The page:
Jump to content
This Site Uses Cookies. If You Want to Disable Cookies, Please See Your Browser Documentation. ×

Deanna Seay to retire at end of season


Recommended Posts

Principal Deanna Seay discusses her feelings about retiring at the end of the season. I just found this post on the company blog and wanted to start a thread for MCB fans on Ballet Talk, even though I will need time to gather my own thoughts and feelings and put them into words.

My first reaction: genuine sadness, followed immediately by a series of marvelous visual memories of Seay's touching performance in "I Can Dream, Can't I" during the Company B performances a few weeks ago. The news is sad. Having memories are bittersweet.


A sample:

This is where I find myself at this moment, part way through my twenty-first season here with Miami City Ballet. I decided, a few months ago, that I would retire from the stage at the end of this season. I have spent the dancer’s equivalent of a lifetime here; indeed, I feel that, here, as an artist, I was “born,” grew up, matured, and am now facing what feels like the death of my life as a ballet dancer. Somewhere I read that dancers experience two deaths: the “death” of their careers and then their true death – and now I understand. Maybe death is a strong word, but for me, it acknowledges the completion of a journey and the chance to move on.
Link to comment
I only saw her once, in less than ideal circumstances, but she was wonderful. I wish her all the best for the future.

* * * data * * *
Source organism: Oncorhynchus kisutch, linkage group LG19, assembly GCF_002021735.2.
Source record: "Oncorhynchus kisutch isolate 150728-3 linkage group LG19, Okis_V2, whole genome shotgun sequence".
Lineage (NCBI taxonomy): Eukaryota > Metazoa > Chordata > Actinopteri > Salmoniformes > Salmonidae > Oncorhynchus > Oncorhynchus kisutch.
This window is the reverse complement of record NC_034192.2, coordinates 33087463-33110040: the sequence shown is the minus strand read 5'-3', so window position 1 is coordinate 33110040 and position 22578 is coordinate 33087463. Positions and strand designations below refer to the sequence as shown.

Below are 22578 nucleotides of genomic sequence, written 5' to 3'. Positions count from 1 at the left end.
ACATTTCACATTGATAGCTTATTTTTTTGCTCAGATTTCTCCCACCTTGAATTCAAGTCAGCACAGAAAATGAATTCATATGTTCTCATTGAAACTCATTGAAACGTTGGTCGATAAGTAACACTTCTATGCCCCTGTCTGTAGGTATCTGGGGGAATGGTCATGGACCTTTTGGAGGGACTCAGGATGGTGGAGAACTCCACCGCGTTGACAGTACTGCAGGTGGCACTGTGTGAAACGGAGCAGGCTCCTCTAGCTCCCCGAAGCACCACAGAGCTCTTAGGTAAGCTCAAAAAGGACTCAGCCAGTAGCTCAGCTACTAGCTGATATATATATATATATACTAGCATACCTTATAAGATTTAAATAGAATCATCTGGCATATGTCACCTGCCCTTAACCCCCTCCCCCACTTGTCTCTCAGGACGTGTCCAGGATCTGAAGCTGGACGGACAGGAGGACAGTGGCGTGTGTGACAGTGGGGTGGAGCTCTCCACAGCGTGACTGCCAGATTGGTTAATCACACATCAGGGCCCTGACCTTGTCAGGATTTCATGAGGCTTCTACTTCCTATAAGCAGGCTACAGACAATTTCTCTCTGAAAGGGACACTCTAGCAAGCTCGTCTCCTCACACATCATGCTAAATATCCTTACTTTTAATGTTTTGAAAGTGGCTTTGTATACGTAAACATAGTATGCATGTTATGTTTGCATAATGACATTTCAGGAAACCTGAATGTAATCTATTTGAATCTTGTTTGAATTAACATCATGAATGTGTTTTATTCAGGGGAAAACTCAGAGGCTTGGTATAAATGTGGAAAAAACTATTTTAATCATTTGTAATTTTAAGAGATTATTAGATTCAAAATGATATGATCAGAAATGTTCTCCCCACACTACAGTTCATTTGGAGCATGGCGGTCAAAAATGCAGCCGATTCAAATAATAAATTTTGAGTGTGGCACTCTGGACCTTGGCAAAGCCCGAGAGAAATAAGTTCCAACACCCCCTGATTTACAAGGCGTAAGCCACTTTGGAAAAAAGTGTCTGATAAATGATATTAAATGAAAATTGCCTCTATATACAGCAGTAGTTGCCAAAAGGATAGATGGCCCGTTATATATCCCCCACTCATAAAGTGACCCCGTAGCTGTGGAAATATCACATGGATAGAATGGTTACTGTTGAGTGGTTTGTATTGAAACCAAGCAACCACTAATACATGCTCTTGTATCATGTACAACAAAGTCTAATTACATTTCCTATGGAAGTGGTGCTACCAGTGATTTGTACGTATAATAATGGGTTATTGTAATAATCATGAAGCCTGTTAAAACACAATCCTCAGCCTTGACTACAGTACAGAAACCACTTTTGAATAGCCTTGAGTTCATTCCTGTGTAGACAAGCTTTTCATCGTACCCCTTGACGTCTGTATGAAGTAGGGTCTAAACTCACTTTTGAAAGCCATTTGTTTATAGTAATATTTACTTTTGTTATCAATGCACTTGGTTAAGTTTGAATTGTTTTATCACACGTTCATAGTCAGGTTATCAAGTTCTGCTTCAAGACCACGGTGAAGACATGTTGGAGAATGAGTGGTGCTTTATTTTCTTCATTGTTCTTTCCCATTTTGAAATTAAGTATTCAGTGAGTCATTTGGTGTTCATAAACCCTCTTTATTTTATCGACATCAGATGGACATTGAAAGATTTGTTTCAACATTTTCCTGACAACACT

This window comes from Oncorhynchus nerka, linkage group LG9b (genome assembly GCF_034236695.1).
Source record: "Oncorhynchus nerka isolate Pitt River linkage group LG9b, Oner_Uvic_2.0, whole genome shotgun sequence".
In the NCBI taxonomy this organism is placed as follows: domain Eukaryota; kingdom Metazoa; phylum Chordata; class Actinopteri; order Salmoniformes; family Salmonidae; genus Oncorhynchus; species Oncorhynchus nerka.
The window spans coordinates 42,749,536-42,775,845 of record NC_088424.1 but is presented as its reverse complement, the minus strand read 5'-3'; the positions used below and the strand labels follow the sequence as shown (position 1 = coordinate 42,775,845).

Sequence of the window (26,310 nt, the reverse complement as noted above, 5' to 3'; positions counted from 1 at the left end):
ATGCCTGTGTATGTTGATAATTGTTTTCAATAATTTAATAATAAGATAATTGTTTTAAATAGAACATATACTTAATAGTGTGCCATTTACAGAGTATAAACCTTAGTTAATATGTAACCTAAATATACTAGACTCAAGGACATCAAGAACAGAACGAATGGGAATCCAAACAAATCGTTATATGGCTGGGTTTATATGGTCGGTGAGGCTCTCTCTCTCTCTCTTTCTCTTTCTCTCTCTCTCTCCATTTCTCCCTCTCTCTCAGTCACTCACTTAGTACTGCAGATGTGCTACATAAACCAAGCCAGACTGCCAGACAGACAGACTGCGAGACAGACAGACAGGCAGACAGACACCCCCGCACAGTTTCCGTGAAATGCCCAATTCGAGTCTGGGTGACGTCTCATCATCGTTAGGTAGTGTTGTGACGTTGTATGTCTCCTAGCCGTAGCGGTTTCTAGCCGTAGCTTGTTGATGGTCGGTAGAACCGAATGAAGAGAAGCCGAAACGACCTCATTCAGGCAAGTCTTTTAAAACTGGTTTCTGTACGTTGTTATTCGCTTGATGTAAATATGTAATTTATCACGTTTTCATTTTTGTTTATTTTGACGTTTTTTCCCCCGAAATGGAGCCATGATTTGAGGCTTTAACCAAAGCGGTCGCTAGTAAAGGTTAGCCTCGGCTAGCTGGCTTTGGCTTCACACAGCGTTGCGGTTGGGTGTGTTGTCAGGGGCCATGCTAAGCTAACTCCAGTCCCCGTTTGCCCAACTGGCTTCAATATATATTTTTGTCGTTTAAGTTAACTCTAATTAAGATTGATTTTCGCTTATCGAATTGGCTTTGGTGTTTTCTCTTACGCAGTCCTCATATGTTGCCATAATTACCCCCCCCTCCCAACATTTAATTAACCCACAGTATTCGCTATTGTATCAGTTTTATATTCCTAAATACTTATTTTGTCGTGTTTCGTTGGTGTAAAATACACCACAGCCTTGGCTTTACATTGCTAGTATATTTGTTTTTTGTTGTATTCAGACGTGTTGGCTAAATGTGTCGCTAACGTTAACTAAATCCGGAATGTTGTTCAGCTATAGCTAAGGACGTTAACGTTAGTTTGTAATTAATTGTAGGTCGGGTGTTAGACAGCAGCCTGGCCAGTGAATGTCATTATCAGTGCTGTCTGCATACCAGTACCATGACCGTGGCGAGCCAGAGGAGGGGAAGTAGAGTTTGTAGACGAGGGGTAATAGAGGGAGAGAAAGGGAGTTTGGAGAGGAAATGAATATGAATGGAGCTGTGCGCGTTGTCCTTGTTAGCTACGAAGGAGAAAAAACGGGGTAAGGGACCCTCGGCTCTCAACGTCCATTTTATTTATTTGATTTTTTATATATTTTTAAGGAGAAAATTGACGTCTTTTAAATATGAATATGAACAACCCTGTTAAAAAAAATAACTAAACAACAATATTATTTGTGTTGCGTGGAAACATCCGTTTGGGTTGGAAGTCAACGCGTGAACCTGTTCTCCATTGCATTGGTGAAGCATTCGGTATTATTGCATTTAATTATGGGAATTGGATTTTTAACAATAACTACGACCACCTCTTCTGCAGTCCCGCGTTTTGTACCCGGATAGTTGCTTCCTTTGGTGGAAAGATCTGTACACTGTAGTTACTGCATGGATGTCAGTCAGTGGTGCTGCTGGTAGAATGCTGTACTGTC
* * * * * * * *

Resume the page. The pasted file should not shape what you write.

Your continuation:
This is a tremendous loss...a ballerina of the highest refinement, the most ethereal elegance, with a sensibility which one virtually never encounters in any art form or from any performing artist. I shall never forget her lapidary performances in three of the most varied and demanding ballets on earth: Square Dance (!), the adagio of Symphony in C, and above all Diamonds....unforgettable.

Ms. Seay, you will be sorely missed.

Link to comment

As Cristian says, Seay will be missed. There isn't much in the MCB repertory that Seay hasn't danced, and danced well.

I have had the opportunity to see her perform all kinds of roles, from the Siren (Prodigal Son) to Swanilda (Balanchine's Coppelia). When you think about it, there aren't many dancers who with a range like that. Inevitably, some parts fit her style and personality better than others. What I will remember most fondly are her deeply felt Woman from his Past in Lilac Garden, "All the Way" from Sinatra's Song, the second couple in In the Night, the walking pas de deux from Emeralds(at an Open Barre performance), Balanchine's Swan Queen, and the poignant solo from Company B, already mentioned.

Roles like this demand refinement, technique that does not keep calling attention to itself, delicacy of detail: all qualities suggested by jsmu's term "lapidary." They also demand the capacity to suggest the more delicate emotions: yearning, vulnerability, emotional maturity, quietness, even serenity. Seay has all of this.

But I also find myself replaying my memory tape of her cannonball Stomper in Tharp's In the Upper Room! Now THAT was a surprise -- and a revelation. I can see her, in her striped pajama suit, jumping and rolling on the floor right along with the company's kids. And obviously having a great time.

I notice that Seay is listed as teaching in the MCB School. I don't know her plans for the future, but I am willing to bet that she has the potential to be an exceptional teacher.

Link to comment
  • Recently Browsing   0 members

    • No registered users viewing this page.
  • Create New...